The following scenario could have happened to someone at some point. It happened to me…several times. Some people will allow me to regain control of the chair after insisting that I would prefer to do it myself, while others are so overwhelmed by their own passion and good deed they forget that there is an actual human being in the chair in front of them and do not listen to the protests (regardless of how firm, and colorful the language is). Some people want and need the assistance. Some people don’t. It’s best to ask first (if I keep saying this, perhaps you will remember when the time comes).
True story…My friends and I were on our way to the cafeteria at TWU and we encountered a busy intersection. There were pedestrian crossing lights and I waited with my friends for the light to change to “walk” (how insensitive, right? Personally, I think it should read…”go”, but whatever…). The light changed and away we went. Apparently, I wasn’t going fast enough, or the good Samaritan didn’t think I was going to make it safely across (seriously…who would hit a girl in a wheelchair?)…so she grabbed the back of my wheelchair without a word (understand…I don’t have handle bars for a reason) and pushed with all her might. What she didn’t know was that I have to balance my body on my wheelchair in a specific way depending on if I am sitting, wheeling or wheeling really fast…and depending on if I am on rough terrain or smooth asphalt. I wasn’t prepared for the sudden push and my thumbs got caught inside my grab bar on my wheels in mid push. She pushed me into the street and down I tumbled in the middle of oncoming traffic (I’m hoping this wasn’t her intention…because she looked very remorseful afterward) and I ended up doing exactly what she was trying to prevent (I hope that was what she was doing…again…a little skeptical). We stopped traffic (again…hitting a girl in a wheelchair that fell out of her wheelchair…they’d have to be completely cold-hearted). Moral of the story…ASK BEFORE YOU TOUCH ANYONE.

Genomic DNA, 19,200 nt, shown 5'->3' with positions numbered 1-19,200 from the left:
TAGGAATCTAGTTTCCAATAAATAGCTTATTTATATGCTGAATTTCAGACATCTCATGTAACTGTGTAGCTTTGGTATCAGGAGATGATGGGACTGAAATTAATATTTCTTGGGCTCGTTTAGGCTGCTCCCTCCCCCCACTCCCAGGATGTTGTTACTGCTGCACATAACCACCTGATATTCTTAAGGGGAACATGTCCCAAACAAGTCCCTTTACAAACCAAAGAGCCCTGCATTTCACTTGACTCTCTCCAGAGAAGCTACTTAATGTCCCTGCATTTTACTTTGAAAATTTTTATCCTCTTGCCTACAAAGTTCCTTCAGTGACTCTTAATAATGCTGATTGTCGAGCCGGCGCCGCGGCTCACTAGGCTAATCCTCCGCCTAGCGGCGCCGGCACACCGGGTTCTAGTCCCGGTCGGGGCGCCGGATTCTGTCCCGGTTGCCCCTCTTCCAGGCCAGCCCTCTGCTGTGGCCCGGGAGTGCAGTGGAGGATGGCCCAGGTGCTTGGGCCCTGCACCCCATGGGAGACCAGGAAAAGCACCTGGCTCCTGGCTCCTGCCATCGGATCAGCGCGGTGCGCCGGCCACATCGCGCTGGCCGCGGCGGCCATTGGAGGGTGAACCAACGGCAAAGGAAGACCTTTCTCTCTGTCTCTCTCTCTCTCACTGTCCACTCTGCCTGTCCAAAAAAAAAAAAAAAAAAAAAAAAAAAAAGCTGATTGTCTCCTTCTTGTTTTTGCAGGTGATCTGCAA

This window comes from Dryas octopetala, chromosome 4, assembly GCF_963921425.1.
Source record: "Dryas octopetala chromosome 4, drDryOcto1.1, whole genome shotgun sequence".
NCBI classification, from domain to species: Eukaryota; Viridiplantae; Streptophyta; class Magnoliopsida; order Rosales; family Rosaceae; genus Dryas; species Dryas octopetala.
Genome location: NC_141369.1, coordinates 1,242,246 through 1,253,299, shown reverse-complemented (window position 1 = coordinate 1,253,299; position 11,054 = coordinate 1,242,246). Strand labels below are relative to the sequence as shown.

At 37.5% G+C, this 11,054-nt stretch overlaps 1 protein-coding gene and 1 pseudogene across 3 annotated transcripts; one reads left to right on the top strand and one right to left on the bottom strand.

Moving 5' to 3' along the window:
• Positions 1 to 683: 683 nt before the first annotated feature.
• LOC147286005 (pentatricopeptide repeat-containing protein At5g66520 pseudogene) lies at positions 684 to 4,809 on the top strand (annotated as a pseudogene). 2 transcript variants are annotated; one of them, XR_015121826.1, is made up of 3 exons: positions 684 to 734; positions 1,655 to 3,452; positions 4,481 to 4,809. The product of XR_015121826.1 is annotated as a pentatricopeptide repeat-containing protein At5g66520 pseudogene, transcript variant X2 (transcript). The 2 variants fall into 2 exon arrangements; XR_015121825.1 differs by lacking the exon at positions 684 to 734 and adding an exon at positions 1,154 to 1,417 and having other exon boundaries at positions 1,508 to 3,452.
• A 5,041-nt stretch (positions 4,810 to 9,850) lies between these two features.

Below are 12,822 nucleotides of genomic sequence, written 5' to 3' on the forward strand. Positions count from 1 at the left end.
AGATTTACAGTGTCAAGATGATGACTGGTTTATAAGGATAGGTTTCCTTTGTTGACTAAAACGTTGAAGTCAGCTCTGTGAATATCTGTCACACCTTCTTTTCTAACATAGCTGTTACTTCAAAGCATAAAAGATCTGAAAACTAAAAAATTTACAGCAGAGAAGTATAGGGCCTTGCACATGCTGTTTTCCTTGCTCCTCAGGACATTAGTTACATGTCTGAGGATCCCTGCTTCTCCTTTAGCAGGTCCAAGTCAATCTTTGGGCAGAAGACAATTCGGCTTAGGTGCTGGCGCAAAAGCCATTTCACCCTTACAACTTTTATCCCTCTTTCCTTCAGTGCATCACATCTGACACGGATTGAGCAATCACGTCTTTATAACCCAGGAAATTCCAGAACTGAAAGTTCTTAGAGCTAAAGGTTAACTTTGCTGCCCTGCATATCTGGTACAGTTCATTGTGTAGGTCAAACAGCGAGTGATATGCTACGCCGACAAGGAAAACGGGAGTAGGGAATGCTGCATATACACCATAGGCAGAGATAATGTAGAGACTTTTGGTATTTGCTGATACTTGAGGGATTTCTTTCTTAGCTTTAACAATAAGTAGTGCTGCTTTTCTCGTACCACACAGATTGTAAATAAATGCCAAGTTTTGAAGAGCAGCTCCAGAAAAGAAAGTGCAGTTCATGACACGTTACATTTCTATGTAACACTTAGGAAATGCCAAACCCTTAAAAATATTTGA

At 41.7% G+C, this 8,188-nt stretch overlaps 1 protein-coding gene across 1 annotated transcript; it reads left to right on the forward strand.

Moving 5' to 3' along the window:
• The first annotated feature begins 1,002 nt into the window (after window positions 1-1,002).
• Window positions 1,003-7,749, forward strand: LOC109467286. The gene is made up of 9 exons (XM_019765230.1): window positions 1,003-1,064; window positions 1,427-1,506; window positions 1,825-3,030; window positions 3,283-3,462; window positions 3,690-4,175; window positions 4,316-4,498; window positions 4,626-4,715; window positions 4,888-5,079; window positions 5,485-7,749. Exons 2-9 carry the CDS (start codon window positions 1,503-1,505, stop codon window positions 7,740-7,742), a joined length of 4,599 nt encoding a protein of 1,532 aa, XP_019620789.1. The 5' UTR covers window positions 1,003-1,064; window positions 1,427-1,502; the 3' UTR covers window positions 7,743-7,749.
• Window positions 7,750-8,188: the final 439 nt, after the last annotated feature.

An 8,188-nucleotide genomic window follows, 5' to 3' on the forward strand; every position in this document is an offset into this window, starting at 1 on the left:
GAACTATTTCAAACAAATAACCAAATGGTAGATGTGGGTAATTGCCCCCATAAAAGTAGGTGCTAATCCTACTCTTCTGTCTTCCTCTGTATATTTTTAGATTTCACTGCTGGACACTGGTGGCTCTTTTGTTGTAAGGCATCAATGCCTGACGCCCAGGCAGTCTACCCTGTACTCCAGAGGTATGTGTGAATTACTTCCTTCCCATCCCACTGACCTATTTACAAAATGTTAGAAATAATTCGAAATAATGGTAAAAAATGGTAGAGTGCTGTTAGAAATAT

I tried to help a deaf-blind girl cross the table once at a restaurant. I got slapped. Granted, she knew I was kidding and I was being silly…but still, I should have asked.
Lesson 2: If you must stare at a differently-abled person…at least give them a reason why.
“I don’t like your shoes”. “I have never seen a person with three sets of eyes before, I am curious.” “Wow, we are wheelchair twinkies”. Those are great examples of communicating to the handicapped as to why you are looking, without a lot of blinking and your mouth is a bit open.
Lesson 3: Don’t be afraid to offend, if you really, honestly and truly aren’t trying to.
I am not offended at labels. They are just that…a name to call a predicament, event, person, disability, or place. You can honestly refer to me as anything as long as you remember that you are wearing open-toed shoes.
But if you are trying to figure out labels for yourself, well, that is up to you my friend.
I accept: disabled, differently-abled, uniquely-talented, handicapped, gimp, lame, wheeler, wheelchair user, a person of color (wait a minute…hmmmm), the person that ran over my foot and is now getting away, and Visa/Master Card.
I think that is all for today, students. If you have any questions, please comment on this post! Have a great evening and good night!
"You looking at me? Are YOU looking at ME? You must be looking at me, because there isn't anyone here." -Misquoted HORRIBLY from The Taxi Driver